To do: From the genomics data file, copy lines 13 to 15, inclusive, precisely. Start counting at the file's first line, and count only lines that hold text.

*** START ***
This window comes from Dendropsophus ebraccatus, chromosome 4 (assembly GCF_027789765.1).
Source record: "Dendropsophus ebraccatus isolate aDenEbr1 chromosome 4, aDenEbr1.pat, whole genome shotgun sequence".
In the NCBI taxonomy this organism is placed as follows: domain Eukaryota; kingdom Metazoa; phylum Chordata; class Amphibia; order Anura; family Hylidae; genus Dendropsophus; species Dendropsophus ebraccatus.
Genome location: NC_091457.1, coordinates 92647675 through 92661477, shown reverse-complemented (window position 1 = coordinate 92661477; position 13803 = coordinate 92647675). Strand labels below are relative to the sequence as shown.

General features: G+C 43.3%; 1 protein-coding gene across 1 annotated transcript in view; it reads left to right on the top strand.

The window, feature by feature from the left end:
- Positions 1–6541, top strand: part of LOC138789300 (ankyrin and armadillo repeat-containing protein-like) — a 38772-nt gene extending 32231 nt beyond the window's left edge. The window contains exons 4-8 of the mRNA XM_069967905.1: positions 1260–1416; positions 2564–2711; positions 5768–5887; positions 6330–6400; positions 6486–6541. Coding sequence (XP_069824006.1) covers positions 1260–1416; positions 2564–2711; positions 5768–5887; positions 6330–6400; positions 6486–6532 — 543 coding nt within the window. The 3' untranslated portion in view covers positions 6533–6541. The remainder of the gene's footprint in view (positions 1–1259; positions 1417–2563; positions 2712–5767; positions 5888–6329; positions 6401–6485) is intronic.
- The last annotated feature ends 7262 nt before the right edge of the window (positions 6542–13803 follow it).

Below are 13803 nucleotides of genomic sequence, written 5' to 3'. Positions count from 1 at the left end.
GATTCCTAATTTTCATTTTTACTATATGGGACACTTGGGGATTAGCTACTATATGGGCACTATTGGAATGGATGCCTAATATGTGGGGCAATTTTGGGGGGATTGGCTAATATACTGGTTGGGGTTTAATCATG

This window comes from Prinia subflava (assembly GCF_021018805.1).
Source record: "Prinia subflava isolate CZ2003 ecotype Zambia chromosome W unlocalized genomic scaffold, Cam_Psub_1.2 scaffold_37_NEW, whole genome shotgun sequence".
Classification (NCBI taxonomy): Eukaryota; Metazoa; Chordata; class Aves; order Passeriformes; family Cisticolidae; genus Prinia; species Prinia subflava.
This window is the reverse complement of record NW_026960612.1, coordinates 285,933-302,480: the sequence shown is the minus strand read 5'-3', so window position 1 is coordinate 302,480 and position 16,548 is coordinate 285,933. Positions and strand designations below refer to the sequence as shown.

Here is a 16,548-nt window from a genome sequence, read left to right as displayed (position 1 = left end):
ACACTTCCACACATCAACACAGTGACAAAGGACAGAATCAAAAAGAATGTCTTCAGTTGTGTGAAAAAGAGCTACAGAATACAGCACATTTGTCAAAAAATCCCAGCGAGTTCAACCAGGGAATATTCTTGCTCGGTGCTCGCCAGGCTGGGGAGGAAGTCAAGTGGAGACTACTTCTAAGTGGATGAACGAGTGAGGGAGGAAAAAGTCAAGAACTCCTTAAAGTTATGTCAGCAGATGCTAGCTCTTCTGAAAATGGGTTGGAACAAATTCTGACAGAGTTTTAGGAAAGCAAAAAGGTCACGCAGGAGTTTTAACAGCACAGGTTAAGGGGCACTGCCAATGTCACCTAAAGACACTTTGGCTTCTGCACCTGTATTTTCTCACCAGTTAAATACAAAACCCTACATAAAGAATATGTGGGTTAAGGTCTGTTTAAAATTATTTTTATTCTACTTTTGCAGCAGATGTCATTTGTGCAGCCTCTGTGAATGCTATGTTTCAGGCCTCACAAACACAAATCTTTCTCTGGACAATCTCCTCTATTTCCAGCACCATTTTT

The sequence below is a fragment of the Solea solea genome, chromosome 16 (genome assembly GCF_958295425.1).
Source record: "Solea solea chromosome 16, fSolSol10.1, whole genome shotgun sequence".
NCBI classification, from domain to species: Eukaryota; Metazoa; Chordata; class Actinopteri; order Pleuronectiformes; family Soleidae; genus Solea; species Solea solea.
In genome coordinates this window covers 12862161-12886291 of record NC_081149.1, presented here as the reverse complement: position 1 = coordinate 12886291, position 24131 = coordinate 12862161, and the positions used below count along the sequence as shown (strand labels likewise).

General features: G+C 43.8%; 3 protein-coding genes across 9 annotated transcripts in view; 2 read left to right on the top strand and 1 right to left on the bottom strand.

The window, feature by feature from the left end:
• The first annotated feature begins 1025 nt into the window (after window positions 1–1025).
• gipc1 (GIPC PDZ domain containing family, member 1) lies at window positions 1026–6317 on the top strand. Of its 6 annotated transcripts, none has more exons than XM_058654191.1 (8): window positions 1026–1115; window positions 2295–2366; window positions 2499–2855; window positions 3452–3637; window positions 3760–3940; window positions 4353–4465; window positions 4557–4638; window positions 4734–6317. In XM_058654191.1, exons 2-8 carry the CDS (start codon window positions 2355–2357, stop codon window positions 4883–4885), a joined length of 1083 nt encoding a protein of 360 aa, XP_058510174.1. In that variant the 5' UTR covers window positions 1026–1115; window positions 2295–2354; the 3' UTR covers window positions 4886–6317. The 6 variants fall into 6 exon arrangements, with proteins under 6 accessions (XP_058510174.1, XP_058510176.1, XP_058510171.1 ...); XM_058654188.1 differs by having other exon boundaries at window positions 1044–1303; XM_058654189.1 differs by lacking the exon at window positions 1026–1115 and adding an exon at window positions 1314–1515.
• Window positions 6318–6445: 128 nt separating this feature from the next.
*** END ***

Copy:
Classification (NCBI taxonomy): Eukaryota; Metazoa; Chordata; class Aves; order Passeriformes; family Cisticolidae; genus Prinia; species Prinia subflava.
This window is the reverse complement of record NW_026960612.1, coordinates 285,933-302,480: the sequence shown is the minus strand read 5'-3', so window position 1 is coordinate 302,480 and position 16,548 is coordinate 285,933. Positions and strand designations below refer to the sequence as shown.

Here is a 16,548-nt window from a genome sequence, read left to right as displayed (position 1 = left end):